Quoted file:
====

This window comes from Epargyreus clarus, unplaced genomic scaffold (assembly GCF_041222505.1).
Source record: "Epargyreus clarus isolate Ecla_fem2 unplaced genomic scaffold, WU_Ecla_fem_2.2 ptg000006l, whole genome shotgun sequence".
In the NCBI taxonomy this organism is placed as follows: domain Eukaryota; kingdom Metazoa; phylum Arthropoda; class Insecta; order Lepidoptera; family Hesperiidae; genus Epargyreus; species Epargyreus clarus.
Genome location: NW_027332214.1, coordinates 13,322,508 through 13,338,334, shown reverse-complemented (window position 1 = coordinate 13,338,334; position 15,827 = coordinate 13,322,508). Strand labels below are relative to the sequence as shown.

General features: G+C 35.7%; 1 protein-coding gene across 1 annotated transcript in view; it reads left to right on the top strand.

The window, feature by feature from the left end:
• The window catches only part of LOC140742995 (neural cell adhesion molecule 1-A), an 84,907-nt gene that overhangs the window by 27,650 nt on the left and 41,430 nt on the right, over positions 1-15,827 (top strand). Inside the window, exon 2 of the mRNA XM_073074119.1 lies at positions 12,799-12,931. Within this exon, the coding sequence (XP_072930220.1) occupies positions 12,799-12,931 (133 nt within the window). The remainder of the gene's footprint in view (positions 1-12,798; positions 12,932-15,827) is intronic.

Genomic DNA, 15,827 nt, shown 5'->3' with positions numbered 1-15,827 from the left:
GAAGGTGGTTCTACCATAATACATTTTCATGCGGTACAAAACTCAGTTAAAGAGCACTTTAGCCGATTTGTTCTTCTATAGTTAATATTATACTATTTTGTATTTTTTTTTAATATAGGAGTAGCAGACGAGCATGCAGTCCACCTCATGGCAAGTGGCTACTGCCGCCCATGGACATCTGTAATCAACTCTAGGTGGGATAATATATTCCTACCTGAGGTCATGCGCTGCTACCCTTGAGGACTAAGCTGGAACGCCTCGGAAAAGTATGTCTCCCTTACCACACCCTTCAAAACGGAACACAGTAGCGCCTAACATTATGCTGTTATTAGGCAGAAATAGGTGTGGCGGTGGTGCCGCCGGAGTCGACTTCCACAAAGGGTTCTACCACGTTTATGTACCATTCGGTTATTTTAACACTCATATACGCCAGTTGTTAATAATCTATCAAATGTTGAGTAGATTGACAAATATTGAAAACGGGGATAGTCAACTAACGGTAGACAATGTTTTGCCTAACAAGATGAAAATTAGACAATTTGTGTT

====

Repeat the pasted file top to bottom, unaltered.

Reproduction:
This window comes from Epargyreus clarus, unplaced genomic scaffold (assembly GCF_041222505.1).
Source record: "Epargyreus clarus isolate Ecla_fem2 unplaced genomic scaffold, WU_Ecla_fem_2.2 ptg000006l, whole genome shotgun sequence".
In the NCBI taxonomy this organism is placed as follows: domain Eukaryota; kingdom Metazoa; phylum Arthropoda; class Insecta; order Lepidoptera; family Hesperiidae; genus Epargyreus; species Epargyreus clarus.
Genome location: NW_027332214.1, coordinates 13,322,508 through 13,338,334, shown reverse-complemented (window position 1 = coordinate 13,338,334; position 15,827 = coordinate 13,322,508). Strand labels below are relative to the sequence as shown.

General features: G+C 35.7%; 1 protein-coding gene across 1 annotated transcript in view; it reads left to right on the top strand.

The window, feature by feature from the left end:
• The window catches only part of LOC140742995 (neural cell adhesion molecule 1-A), an 84,907-nt gene that overhangs the window by 27,650 nt on the left and 41,430 nt on the right, over positions 1-15,827 (top strand). Inside the window, exon 2 of the mRNA XM_073074119.1 lies at positions 12,799-12,931. Within this exon, the coding sequence (XP_072930220.1) occupies positions 12,799-12,931 (133 nt within the window). The remainder of the gene's footprint in view (positions 1-12,798; positions 12,932-15,827) is intronic.

Genomic DNA, 15,827 nt, shown 5'->3' with positions numbered 1-15,827 from the left:
GAAGGTGGTTCTACCATAATACATTTTCATGCGGTACAAAACTCAGTTAAAGAGCACTTTAGCCGATTTGTTCTTCTATAGTTAATATTATACTATTTTGTATTTTTTTTTAATATAGGAGTAGCAGACGAGCATGCAGTCCACCTCATGGCAAGTGGCTACTGCCGCCCATGGACATCTGTAATCAACTCTAGGTGGGATAATATATTCCTACCTGAGGTCATGCGCTGCTACCCTTGAGGACTAAGCTGGAACGCCTCGGAAAAGTATGTCTCCCTTACCACACCCTTCAAAACGGAACACAGTAGCGCCTAACATTATGCTGTTATTAGGCAGAAATAGGTGTGGCGGTGGTGCCGCCGGAGTCGACTTCCACAAAGGGTTCTACCACGTTTATGTACCATTCGGTTATTTTAACACTCATATACGCCAGTTGTTAATAATCTATCAAATGTTGAGTAGATTGACAAATATTGAAAACGGGGATAGTCAACTAACGGTAGACAATGTTTTGCCTAACAAGATGAAAATTAGACAATTTGTGTT